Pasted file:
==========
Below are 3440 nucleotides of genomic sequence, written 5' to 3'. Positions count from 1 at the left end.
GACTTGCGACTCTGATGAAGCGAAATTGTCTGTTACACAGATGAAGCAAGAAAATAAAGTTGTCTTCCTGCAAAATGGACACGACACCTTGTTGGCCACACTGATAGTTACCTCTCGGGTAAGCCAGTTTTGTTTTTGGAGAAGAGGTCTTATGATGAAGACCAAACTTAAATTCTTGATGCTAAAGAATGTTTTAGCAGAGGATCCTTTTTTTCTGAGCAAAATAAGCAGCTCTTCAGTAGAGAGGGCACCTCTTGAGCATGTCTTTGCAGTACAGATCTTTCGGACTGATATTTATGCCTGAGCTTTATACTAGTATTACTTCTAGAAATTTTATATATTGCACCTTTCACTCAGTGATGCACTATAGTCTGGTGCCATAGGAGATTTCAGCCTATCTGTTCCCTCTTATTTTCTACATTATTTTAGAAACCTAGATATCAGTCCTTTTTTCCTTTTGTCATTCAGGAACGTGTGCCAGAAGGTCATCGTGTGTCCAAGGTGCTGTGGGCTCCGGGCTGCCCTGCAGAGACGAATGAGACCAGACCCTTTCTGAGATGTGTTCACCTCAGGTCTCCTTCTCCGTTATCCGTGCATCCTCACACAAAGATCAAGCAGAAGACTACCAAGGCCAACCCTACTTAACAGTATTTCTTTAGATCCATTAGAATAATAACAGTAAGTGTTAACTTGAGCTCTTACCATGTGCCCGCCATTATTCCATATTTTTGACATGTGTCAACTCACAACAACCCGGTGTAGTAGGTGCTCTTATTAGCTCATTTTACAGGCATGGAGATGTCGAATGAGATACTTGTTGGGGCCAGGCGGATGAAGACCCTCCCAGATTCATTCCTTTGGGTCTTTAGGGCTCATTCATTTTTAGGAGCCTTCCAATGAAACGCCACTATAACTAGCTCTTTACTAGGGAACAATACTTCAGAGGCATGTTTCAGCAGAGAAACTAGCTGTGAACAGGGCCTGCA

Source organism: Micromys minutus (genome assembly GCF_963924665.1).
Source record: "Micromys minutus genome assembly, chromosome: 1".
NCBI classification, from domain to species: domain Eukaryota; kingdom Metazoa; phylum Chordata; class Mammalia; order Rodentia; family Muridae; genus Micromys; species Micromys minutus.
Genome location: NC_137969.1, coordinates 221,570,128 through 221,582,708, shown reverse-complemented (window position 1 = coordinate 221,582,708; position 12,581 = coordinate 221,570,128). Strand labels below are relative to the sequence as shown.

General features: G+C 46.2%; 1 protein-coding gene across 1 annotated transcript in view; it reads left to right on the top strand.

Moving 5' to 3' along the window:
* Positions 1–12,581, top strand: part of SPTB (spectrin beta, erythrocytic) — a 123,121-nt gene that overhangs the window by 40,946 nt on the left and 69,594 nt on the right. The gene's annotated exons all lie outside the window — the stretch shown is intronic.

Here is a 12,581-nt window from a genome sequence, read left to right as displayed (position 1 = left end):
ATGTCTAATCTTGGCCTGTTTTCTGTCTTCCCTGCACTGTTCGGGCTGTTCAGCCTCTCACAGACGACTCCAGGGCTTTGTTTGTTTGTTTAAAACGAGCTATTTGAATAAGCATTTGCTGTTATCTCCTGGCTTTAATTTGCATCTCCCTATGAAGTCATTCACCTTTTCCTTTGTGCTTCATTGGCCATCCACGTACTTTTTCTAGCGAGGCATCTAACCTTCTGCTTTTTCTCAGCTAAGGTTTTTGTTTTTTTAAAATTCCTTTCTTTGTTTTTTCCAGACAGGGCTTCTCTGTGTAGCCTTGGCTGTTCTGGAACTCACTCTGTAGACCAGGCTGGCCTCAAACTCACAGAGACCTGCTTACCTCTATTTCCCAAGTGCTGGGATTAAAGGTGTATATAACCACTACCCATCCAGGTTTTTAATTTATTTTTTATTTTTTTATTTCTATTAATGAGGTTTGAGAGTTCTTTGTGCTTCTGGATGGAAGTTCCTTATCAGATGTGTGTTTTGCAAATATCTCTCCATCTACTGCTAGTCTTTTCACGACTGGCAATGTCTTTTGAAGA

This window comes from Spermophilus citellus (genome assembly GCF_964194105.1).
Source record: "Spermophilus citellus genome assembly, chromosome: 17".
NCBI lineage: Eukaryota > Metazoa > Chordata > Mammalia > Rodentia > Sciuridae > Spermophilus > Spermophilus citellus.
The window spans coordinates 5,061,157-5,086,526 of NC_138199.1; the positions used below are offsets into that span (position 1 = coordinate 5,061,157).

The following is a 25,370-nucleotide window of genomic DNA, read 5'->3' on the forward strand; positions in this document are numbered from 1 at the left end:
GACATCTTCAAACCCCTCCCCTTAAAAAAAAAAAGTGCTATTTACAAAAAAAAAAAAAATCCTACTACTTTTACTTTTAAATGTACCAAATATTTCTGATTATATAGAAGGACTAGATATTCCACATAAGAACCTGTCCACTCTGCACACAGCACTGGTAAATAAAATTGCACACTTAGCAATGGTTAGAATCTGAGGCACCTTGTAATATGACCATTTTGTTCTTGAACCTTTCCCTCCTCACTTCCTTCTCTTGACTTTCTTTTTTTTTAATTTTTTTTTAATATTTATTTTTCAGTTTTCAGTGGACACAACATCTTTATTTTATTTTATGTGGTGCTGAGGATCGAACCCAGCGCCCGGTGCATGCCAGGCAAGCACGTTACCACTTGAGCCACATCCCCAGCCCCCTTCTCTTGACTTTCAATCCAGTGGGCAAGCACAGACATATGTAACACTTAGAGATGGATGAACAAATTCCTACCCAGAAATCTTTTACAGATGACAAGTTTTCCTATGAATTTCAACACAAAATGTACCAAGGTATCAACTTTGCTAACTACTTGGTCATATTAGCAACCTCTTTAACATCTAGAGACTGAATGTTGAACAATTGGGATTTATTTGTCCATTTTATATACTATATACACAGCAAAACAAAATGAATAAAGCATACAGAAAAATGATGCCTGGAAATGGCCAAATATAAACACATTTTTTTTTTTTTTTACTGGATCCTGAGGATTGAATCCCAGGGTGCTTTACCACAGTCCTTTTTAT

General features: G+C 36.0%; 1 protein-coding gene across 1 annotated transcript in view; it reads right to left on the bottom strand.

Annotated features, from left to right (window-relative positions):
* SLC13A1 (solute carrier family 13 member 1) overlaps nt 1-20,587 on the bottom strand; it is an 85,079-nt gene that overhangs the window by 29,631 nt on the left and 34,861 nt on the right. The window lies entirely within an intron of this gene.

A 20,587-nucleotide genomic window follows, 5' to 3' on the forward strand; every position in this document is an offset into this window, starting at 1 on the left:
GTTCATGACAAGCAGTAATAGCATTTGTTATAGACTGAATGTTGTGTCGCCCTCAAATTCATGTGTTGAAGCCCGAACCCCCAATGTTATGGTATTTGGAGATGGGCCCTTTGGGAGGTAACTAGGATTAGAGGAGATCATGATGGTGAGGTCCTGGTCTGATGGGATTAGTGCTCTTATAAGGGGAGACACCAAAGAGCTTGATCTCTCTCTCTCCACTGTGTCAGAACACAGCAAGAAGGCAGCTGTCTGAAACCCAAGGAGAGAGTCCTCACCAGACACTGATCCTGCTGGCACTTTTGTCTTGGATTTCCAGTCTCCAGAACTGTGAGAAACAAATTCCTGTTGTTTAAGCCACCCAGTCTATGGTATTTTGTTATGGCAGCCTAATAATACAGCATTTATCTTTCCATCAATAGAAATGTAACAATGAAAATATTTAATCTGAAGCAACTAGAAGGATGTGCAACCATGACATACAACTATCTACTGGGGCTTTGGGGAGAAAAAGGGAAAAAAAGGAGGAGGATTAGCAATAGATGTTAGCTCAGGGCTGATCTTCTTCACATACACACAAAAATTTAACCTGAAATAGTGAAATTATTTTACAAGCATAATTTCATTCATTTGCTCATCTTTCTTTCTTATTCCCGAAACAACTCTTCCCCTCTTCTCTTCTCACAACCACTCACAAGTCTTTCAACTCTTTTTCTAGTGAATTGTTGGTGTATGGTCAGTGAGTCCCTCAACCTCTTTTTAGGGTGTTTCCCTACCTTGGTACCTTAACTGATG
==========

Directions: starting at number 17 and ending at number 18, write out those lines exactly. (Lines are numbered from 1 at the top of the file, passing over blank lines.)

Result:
GACATCTTCAAACCCCTCCCCTTAAAAAAAAAAAGTGCTATTTACAAAAAAAAAAAAAATCCTACTACTTTTACTTTTAAATGTACCAAATATTTCTGATTATATAGAAGGACTAGATATTCCACATAAGAACCTGTCCACTCTGCACACAGCACTGGTAAATAAAATTGCACACTTAGCAATGGTTAGAATCTGAGGCACCTTGTAATATGACCATTTTGTTCTTGAACCTTTCCCTCCTCACTTCCTTCTCTTGACTTTCTTTTTTTTTAATTTTTTTTTAATATTTATTTTTCAGTTTTCAGTGGACACAACATCTTTATTTTATTTTATGTGGTGCTGAGGATCGAACCCAGCGCCCGGTGCATGCCAGGCAAGCACGTTACCACTTGAGCCACATCCCCAGCCCCCTTCTCTTGACTTTCAATCCAGTGGGCAAGCACAGACATATGTAACACTTAGAGATGGATGAACAAATTCCTACCCAGAAATCTTTTACAGATGACAAGTTTTCCTATGAATTTCAACACAAAATGTACCAAGGTATCAACTTTGCTAACTACTTGGTCATATTAGCAACCTCTTTAACATCTAGAGACTGAATGTTGAACAATTGGGATTTATTTGTCCATTTTATATACTATATACACAGCAAAACAAAATGAATAAAGCATACAGAAAAATGATGCCTGGAAATGGCCAAATATAAACACATTTTTTTTTTTTTTTACTGGATCCTGAGGATTGAATCCCAGGGTGCTTTACCACAGTCCTTTTTAT

General features: G+C 36.0%; 1 protein-coding gene across 1 annotated transcript in view; it reads right to left on the bottom strand.